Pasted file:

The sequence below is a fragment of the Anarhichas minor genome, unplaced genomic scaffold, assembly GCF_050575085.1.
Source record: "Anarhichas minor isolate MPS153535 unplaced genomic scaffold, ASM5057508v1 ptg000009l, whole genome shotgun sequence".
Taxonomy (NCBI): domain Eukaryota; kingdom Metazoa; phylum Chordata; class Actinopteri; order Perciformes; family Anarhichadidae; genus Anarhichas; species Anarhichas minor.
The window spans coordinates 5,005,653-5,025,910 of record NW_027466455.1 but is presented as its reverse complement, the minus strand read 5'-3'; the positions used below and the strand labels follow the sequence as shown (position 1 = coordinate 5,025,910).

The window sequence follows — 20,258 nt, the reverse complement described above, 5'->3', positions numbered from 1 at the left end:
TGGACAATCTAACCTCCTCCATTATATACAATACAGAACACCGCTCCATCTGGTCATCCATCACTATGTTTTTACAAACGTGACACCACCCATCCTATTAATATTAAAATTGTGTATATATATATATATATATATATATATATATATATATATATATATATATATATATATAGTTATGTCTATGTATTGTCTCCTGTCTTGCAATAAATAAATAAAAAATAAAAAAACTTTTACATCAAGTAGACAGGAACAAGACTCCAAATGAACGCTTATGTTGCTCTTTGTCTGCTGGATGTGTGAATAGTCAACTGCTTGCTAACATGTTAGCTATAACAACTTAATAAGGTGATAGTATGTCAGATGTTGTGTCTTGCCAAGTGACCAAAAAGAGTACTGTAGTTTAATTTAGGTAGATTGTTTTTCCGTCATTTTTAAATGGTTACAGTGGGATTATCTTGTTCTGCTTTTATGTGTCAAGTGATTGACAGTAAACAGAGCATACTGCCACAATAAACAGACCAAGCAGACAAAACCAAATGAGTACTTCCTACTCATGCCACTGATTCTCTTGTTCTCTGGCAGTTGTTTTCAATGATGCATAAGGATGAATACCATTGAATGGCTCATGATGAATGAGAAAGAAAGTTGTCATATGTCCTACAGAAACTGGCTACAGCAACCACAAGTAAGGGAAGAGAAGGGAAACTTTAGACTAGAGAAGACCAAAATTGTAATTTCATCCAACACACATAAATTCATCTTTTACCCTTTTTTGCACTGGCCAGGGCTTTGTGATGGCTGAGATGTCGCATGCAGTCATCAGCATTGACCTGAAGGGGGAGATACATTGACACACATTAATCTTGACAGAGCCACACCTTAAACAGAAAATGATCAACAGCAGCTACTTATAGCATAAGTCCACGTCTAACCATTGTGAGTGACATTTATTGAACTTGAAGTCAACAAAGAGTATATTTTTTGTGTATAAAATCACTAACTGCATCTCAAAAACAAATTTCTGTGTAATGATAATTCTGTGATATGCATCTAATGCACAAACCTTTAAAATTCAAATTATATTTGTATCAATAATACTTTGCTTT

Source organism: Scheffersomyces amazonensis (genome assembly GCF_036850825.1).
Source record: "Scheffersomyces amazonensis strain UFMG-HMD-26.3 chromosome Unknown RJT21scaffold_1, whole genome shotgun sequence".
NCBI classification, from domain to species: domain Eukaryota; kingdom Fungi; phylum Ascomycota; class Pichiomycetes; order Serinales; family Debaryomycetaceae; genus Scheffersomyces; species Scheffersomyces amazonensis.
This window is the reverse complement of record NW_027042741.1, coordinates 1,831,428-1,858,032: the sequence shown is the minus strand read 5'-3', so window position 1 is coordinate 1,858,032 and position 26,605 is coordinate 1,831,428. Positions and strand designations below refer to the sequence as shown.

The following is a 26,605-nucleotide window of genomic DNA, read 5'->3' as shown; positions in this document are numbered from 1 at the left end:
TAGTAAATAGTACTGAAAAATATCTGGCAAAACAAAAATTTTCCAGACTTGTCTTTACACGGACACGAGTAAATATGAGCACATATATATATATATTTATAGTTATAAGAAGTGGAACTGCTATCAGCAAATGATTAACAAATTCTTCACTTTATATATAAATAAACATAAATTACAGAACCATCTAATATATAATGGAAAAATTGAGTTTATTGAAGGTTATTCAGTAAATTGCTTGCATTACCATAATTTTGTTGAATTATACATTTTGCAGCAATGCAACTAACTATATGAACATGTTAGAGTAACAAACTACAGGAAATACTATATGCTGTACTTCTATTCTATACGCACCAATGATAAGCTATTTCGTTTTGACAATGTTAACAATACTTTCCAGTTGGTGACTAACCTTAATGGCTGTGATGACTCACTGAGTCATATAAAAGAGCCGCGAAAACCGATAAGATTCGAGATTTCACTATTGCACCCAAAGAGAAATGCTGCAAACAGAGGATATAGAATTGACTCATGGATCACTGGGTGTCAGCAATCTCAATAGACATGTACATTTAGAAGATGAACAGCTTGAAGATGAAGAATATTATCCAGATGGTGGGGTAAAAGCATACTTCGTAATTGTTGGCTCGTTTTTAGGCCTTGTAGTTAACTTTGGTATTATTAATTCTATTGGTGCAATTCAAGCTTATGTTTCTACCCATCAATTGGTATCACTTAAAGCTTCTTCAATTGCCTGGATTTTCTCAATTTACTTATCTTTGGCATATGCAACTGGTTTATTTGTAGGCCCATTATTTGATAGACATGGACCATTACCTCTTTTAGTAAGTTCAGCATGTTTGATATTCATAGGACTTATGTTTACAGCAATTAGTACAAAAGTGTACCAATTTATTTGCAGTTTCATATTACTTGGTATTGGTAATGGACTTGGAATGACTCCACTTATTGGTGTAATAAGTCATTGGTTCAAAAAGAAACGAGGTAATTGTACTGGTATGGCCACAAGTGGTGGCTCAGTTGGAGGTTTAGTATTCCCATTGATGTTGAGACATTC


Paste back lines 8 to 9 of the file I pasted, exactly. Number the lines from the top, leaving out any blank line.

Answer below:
Source record: "Scheffersomyces amazonensis strain UFMG-HMD-26.3 chromosome Unknown RJT21scaffold_1, whole genome shotgun sequence".
NCBI classification, from domain to species: domain Eukaryota; kingdom Fungi; phylum Ascomycota; class Pichiomycetes; order Serinales; family Debaryomycetaceae; genus Scheffersomyces; species Scheffersomyces amazonensis.